Spoiler Alert: The Kurds are going to vote “Yes” for their independence. The Iraqi government is too weak to stop the vote much less go to war over it. The shame of the matter is that the Trump administration has come out against the vote. America needs to accept the reality that this vote is going to happen, and quite frankly the Trump administration should come out in support for Kurdish independence. The Kurds have been a remarkable ally in the Middle East in the fight against ISIS. So Trump should reward their loyalty, and failure to do so could have consequences when the inevitable independence happens.
They would also be a likely ally of Israel, the nation most prominently supporting their independence. In addition to another tally in the box of Middle Eastern countries that recognize Israel, Kurdistan would also be a strategic ally in the future against Iran. Iran may in fact go to war over this, so the enemy of my enemy saying rings true.
Furthermore, an independent Kurdistan is good for the middle east, in part, because nations are against it. Kurdistan has the potential to be the region’s second (to Israel) most stable country. In recent months, the KRG has been fortifying its borders, a sign that it is ready to handle broader responsibilities of self defense from Turkey, Iran, and Iraq. On top of being a more safe place, Kurdistan may be a hub for tolerance and equity. The pro-Israeli sentiment is a great sign that religious minorities will not be persecuted, at least not to the same extent as their neighbors.
America needs to help facilitate this outcome, or else hinder an alliance that Russia will be eager to grasp. And as for Kirkuk, Iraq should forget about getting that land back.
In UK, Ancient Heathenism Reigns Supreme
Several minutes had passed since the medical examination of the newborn had begun. They stood inspective over the infant, occasionally murmuring to one another in a hushed tone. The babe’s father stood nearby, pacing: his eyes intractably fixed on the small group of elders in a desperate attempt to interpret each subtle lift of an eyebrow or pinch of the lips.
Then came that dreaded nod…
The tormented father wept as the judge read the decision aloud: “as thinking it neither good for the child itself…” the child must die.
The above description is not a reference to the United Kingdom’s government-ordered killing of little Alfie Evans, nor the United Kingdom’s government-ordered killing of little Charlie Gard.
The infant’s death-order, described above, was merely the price of societal perfection for his father, living in the Statist abyss of Ancient Sparta.
In Lives: Lycurgus 16, Greek historian Plutarch (48-122 A.D.) wrote of the medical inspections of infants by “elders,” and of the state-ordered murder of infants in Ancient Sparta under the rule Lycurgus, a tyrannical central-planner:
“Nor was it in the power of the father to dispose of the child as he saw fit (as was his right in most heathen societies). He was obliged to carry (the newborn) child before certain men at a place called Lesche; these men were some of the elders of the tribe to which the child belonged; their business was to carefully view the infant, and, if they found it stout and well made, they gave order for its rearing and allotted to it one of the nine thousand shares of land above mentioned for its maintenance, but, if they found it puny and ill-shaped, ordered it to be taken to what was called the Apothetae (“depository”), a (large cave) under Mt. Taygetus (in the Peloponnese); as thinking it neither for the good of the child itself, nor for the public interest, that it should be brought up, if it did not, from the very outset, appear to be healthy and vigorous.” (emphasis mine)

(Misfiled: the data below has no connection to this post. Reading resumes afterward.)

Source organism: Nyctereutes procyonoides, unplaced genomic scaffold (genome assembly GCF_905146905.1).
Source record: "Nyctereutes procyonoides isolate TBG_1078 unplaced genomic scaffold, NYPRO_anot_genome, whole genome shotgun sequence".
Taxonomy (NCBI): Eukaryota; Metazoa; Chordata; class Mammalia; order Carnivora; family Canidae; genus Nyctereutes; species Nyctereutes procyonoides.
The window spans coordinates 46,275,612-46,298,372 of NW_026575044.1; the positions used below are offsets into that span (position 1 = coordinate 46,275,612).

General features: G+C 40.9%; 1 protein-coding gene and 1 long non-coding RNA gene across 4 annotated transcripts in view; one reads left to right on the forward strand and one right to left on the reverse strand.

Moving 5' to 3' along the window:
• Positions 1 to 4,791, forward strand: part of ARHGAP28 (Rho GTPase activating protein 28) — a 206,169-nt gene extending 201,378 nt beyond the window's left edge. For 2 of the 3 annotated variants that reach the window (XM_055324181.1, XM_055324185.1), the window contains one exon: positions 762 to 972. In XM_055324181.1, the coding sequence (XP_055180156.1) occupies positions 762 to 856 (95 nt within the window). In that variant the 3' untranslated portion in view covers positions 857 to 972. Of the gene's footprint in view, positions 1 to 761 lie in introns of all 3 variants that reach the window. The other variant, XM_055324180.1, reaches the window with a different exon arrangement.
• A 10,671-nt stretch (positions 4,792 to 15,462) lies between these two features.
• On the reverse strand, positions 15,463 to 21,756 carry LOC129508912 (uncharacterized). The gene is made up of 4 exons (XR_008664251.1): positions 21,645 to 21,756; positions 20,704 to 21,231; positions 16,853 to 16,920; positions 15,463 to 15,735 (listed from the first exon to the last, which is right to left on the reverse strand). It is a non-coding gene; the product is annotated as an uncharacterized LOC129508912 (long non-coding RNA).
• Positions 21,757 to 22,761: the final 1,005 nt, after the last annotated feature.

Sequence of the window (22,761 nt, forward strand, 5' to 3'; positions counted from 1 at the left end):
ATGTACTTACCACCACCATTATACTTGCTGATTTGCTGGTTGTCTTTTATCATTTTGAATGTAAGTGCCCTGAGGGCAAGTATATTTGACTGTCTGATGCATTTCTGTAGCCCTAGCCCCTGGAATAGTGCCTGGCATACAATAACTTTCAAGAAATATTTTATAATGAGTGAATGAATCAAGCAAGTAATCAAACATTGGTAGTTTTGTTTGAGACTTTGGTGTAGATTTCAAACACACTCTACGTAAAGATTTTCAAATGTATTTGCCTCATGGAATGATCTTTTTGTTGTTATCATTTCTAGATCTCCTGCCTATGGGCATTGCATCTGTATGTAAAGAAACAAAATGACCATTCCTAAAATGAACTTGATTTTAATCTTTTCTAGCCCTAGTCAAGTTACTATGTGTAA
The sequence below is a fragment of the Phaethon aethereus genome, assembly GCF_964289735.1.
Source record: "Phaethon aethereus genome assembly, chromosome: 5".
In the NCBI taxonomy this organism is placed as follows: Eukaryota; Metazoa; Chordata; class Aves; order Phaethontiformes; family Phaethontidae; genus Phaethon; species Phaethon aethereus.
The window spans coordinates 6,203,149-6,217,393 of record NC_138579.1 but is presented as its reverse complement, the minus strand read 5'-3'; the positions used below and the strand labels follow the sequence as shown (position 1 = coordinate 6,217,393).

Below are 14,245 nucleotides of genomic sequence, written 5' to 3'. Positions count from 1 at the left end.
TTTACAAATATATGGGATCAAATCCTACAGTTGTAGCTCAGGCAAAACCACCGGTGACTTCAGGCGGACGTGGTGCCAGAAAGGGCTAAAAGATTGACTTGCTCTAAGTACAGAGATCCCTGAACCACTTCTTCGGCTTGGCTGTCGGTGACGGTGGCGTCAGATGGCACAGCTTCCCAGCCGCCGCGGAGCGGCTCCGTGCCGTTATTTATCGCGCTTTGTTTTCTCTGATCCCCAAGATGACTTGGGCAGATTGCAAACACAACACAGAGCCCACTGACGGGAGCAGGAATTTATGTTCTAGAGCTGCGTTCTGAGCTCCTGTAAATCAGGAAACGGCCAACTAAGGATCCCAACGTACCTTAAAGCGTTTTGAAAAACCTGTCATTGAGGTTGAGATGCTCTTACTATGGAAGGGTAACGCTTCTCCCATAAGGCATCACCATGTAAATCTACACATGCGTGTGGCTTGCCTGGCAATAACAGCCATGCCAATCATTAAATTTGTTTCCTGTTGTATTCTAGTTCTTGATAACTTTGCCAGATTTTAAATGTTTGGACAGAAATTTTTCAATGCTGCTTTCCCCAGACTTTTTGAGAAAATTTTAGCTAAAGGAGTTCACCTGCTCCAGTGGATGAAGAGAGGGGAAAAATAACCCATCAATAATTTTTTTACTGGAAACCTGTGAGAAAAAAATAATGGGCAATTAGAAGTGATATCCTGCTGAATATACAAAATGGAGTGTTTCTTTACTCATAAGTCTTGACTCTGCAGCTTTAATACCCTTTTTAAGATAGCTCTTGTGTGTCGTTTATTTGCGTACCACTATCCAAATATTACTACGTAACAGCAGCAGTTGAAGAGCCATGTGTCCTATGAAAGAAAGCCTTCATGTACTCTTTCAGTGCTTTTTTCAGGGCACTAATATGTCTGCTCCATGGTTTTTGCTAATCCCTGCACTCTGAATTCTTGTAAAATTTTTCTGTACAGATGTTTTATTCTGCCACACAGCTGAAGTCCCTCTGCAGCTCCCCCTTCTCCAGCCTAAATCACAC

Undesirable Infants – those either deemed unfit in some way, were conceived through rape, were unwanted, or were female – were often exposed, meaning that these infants were tossed into pits or over cliffs, or were abandoned in the wilderness and then left to starve or to be eaten by wild animals.
Such was life in the pagan purgatories of Ancient Greece and Ancient Rome.
Such has life begun to be again, today, in the United Kingdom.
As I type, a toddler lies in the hospital, a prisoner, detained by the pagan pride of evil monsters, by his own Statist government.
The “elders” in the UK have sentenced little Alfie Evans to die, “as thinking it neither for the good of the child itself.” Alfie may not be alone in the wilderness, but he is being exposed by the sword of starvation.
Right now, a tormented father weeps for his child.
The cruel winds of an evil-ridden history are circling ’round again.
Once Christianity came upon the scene, Christians began to regularly rescue exposed infants.
As Tertullian stated, “Christians sought out the tiny bodies of newborn babies from the refuse and dung heaps and raised them as their own or tended to them before they died or gave them a decent burial” (Early Church History).
“The Christian idea that each individual person has worth because they were created by God was foreign to the lies of pagan society where the State, the tribe, the collective was the only value they knew” (Early Church History).
One can even visit these once abandoned babes at the Catacomb of Praetextatus. “The catacombs are filled with very tiny graves with the epitaph ‘adopted daughter of…’ or ‘adopted son of…’ inscribed on them. These inscriptions refer to the many babies and young children Christians rescued from the trash over the centuries” (Early Church History).